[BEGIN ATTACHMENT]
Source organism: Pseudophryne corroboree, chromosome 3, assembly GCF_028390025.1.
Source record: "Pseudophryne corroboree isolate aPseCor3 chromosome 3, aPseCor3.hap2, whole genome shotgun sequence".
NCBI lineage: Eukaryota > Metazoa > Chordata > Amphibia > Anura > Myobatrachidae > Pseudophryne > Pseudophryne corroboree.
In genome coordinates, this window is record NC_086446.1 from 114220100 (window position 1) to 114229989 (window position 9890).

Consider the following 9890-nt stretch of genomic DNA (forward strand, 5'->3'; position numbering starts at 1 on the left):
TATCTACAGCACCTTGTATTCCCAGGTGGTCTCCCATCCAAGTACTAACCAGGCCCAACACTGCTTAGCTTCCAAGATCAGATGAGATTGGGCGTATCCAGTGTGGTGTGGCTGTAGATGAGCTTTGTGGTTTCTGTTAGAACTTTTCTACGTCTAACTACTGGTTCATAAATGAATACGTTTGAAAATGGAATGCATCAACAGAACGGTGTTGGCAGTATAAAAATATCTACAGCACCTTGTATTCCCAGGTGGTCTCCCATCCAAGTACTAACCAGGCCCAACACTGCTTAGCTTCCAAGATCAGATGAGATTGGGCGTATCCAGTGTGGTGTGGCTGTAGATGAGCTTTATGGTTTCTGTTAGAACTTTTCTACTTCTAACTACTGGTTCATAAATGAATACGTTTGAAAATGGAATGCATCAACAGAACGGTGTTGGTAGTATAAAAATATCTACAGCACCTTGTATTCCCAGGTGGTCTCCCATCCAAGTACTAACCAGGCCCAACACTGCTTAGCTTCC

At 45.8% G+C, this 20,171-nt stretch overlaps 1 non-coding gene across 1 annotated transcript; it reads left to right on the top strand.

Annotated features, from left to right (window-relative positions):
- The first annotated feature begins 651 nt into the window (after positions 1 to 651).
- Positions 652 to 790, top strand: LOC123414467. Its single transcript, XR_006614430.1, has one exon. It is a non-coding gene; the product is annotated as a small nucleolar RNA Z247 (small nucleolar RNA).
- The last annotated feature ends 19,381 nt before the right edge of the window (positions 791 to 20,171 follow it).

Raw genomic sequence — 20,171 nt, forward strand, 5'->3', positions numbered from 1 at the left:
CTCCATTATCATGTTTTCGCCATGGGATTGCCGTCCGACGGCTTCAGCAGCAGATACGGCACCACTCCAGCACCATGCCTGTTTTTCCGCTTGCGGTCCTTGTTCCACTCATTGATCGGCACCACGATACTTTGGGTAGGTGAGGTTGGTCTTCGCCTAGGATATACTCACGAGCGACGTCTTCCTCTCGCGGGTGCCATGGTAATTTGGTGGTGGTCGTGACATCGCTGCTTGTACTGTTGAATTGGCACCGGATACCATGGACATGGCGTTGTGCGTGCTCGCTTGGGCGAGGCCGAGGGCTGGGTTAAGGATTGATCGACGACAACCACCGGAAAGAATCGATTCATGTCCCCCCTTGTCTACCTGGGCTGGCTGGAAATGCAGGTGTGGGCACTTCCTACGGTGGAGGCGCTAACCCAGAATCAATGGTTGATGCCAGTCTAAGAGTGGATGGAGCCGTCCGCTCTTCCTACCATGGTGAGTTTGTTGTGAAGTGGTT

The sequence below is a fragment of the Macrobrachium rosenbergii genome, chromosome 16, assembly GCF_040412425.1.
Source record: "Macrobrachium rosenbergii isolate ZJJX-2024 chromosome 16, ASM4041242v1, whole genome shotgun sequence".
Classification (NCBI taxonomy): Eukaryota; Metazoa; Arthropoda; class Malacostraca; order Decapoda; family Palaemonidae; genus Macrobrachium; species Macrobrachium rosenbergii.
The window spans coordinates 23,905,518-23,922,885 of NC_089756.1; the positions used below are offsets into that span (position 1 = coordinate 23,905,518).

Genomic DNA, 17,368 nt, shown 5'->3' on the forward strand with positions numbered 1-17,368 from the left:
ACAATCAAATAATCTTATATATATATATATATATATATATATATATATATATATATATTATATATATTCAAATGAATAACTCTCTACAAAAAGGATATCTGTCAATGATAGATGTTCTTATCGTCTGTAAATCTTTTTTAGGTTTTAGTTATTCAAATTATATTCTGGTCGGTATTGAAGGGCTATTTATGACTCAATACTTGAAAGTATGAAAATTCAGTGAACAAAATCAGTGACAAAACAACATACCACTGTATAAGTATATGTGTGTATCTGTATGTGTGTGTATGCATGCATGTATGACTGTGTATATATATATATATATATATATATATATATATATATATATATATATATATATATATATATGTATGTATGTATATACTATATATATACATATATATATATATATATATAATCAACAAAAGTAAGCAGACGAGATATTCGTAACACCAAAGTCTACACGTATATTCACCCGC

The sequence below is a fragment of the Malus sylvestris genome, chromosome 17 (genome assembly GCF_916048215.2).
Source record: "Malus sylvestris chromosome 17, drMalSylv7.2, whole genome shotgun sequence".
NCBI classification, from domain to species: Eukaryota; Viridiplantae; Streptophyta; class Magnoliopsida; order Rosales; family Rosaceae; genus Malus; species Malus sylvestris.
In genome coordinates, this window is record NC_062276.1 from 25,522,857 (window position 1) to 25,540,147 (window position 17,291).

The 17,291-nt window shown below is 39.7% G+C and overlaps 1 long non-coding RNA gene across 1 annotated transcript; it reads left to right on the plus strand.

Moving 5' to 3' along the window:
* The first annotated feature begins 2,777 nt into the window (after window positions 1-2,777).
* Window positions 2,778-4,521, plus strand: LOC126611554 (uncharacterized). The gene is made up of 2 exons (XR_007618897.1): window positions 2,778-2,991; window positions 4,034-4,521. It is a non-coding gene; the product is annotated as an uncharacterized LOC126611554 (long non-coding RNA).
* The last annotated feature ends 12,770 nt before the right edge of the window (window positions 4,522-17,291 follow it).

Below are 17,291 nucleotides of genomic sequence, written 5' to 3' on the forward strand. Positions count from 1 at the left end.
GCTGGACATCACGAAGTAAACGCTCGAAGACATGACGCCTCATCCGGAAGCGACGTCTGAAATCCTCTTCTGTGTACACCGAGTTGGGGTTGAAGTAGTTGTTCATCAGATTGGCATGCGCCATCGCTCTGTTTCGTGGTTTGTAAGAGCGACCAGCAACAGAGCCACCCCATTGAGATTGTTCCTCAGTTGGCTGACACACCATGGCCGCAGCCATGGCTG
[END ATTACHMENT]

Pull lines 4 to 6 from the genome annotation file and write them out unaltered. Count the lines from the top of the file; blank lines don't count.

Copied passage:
In genome coordinates, this window is record NC_086446.1 from 114220100 (window position 1) to 114229989 (window position 9890).

Consider the following 9890-nt stretch of genomic DNA (forward strand, 5'->3'; position numbering starts at 1 on the left):
TATCTACAGCACCTTGTATTCCCAGGTGGTCTCCCATCCAAGTACTAACCAGGCCCAACACTGCTTAGCTTCCAAGATCAGATGAGATTGGGCGTATCCAGTGTGGTGTGGCTGTAGATGAGCTTTGTGGTTTCTGTTAGAACTTTTCTACGTCTAACTACTGGTTCATAAATGAATACGTTTGAAAATGGAATGCATCAACAGAACGGTGTTGGCAGTATAAAAATATCTACAGCACCTTGTATTCCCAGGTGGTCTCCCATCCAAGTACTAACCAGGCCCAACACTGCTTAGCTTCCAAGATCAGATGAGATTGGGCGTATCCAGTGTGGTGTGGCTGTAGATGAGCTTTATGGTTTCTGTTAGAACTTTTCTACTTCTAACTACTGGTTCATAAATGAATACGTTTGAAAATGGAATGCATCAACAGAACGGTGTTGGTAGTATAAAAATATCTACAGCACCTTGTATTCCCAGGTGGTCTCCCATCCAAGTACTAACCAGGCCCAACACTGCTTAGCTTCC